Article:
Thursday, October 23, 2008

The Cowardly Lion in Oz

Courage is acting in the face of fear. (If video doesn't show, click here.)

There is one big coward on that stage -- Karl Rove. There is one courageous person on that stage -- Janine Boneparth.

One has to be brave to confront a former Bush adviser and accuse him of treason. However, bravery doesn't guarantee the success of your game plan. I do believe this attempted citizen's arrest needed a lot more planning. For example, how do you hand the criminal over to the police, when the police are clearly not interested in jailing him?

But the many efforts to arrest Karl Rove at least keep his crimes in the spotlight and illuminate his mocking contempt for Congress as he refuses to testify despite being twice subpoenaed.

If our US Congress was courageous, it would exercise its "inherent contempt" authority which permits the person cited to be arrested by the Sergeant-at-Arms for the House or Senate, brought to the floor of the chamber, held to answer charges by the presiding officer, and then subjected to punishment as the chamber may dictate. Congress has not used this authority since 1934.

But late last month, with little fanfare, the Department of Justice released a 356 page report which convincingly presents the scandalous details of the Bush administration's plans to remove US Attorneys in order to influence voter fraud and public corruption prosecutions.

However, the report concludes that the investigation has gaps due to Rove's obstructions:
We believe our investigation was able to uncover most of the facts relating to the reasons for the removal of most of the U.S. Attorneys. However, as described in this report, there are gaps in our investigation because of the refusal of certain key witnesses to be interviewed by us, including former White House officials Karl Rove, Harriet Miers, and William Kelley, former Department of Justice White House Liaison Monica Goodling, Senator Pete Domenici, and his Chief of Staff. In addition, the White House would not provide us internal documents related to the removals of the U.S. Attorneys.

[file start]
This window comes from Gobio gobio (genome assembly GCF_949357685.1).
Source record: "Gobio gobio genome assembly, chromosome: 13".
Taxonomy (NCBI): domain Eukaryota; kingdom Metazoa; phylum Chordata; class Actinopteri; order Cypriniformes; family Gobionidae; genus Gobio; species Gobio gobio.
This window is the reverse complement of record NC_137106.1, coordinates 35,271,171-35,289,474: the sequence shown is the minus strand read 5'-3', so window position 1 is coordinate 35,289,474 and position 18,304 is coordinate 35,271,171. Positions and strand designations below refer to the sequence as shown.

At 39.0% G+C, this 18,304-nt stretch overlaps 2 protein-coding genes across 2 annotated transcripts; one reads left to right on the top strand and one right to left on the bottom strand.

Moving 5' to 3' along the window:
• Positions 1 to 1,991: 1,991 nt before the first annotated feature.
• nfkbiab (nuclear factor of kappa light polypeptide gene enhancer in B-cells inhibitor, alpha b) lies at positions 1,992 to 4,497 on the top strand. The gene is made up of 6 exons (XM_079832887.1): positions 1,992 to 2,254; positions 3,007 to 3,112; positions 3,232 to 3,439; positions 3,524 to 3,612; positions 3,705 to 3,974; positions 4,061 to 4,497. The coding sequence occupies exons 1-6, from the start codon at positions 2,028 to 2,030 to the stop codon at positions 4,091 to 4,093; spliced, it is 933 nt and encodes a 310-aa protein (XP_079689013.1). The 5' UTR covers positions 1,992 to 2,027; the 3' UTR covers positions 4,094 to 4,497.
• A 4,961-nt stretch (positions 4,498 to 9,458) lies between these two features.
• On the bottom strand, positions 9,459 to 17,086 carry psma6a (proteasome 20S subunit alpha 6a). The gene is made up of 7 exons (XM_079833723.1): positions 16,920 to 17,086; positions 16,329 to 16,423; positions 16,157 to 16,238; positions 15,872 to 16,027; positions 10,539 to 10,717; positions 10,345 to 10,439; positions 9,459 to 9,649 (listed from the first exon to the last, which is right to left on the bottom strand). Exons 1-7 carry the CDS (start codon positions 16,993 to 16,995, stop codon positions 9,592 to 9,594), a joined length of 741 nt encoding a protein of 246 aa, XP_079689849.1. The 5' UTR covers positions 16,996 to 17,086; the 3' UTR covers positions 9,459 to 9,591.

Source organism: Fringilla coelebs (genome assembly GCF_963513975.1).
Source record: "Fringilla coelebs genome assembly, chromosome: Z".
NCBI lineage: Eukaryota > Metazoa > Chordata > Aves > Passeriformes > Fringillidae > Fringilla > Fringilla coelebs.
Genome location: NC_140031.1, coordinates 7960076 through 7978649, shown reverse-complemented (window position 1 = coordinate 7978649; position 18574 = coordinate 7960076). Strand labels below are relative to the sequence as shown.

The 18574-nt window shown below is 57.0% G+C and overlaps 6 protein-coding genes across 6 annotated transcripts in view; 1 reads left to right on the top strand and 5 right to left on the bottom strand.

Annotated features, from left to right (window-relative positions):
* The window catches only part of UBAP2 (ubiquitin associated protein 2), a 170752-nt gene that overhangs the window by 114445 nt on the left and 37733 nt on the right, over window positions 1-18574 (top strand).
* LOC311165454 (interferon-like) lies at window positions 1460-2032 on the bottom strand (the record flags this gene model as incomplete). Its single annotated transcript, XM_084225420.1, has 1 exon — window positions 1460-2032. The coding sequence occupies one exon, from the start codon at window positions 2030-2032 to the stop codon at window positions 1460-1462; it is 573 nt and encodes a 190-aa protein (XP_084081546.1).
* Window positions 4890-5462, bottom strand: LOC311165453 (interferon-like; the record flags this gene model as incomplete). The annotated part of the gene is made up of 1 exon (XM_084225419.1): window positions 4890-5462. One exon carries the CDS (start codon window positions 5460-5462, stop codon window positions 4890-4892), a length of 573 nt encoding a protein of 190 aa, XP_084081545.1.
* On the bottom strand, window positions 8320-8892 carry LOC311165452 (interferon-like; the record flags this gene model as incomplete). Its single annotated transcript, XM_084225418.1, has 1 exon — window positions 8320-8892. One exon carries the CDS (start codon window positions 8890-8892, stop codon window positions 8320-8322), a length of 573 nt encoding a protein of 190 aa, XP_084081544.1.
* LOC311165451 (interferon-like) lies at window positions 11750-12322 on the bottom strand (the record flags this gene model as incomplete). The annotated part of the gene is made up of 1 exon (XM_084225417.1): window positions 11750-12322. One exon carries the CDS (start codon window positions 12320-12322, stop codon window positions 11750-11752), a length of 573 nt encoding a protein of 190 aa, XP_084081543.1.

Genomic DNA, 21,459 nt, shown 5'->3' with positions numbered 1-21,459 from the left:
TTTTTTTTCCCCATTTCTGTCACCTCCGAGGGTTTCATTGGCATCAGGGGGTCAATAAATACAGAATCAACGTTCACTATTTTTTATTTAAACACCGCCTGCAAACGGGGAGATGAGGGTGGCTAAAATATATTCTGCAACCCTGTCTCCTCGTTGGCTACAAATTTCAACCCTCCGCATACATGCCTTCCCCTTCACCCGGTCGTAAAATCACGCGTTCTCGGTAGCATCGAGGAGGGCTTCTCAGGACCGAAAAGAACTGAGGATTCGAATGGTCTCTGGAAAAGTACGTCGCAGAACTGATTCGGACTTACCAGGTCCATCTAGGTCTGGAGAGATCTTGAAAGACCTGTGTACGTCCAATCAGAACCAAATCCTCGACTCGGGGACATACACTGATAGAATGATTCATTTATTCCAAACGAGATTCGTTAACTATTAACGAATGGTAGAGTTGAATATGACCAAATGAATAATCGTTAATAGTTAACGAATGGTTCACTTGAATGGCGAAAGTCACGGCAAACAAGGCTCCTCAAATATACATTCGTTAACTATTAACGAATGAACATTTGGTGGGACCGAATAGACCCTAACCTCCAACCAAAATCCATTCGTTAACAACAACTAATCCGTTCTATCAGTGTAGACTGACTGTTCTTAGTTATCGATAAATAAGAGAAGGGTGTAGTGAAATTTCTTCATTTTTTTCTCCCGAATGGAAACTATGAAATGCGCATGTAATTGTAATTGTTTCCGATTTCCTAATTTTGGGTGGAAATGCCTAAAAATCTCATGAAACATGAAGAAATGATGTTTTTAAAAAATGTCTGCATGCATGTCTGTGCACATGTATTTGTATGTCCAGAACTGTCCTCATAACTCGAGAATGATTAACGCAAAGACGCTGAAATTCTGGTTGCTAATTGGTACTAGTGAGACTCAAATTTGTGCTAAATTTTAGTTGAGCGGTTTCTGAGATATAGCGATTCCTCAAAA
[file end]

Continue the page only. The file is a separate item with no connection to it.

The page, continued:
The most serious allegation that we were not able to fully investigate related to the removal of David Iglesias, the U.S. Attorney for New Mexico, and the allegation that he was removed to influence voter fraud and public corruption prosecutions. We recommend that a counsel specially appointed by the Attorney General assess the facts we have uncovered, work with us to conduct further investigation, and ultimately determine whether the evidence demonstrates that any criminal offense was committed with regard to the removal of Iglesias or any other U.S. Attorney, or the testimony of any witness related to the U.S. Attorney removals.

The Department’s removal of the U.S. Attorneys and the controversy it created severely damaged the credibility of the Department and raised doubts about the integrity of Department prosecutive decisions. We believe that this investigation, and final resolution of the issues raised in this report, can help restore confidence in the Department by fully describing the serious failures in the process used to remove the U.S. Attorneys and by providing lessons for the Department in how to avoid such failures in the future.
As recommended by the report, the DoJ has appointed a special prosecutor, Nora Dannehy, to continue the inquiry and determine whether anyone should be prosecuted. Possible targets could include former Attorney General Alberto Gonzales and Karl Rove.

So the next time somebody tries to slap handcuffs on Rove's wrists, maybe -- just maybe -- it will be a sworn law enforcement official doing the deed.

After Janine Boneparth was led off stage, the Mortgage Bankers event continued. Rove complained about some nasty campaign jokes made by Senator John Kerry. Former Senate Majority Leader George Mitchell, sitting right next to Rove, responded, “I have to say I feel like Dorothy in the land of Oz hearing you lecture about negative campaigns by others.”

And Karl Rove should be feeling like the Cowardly Lion.

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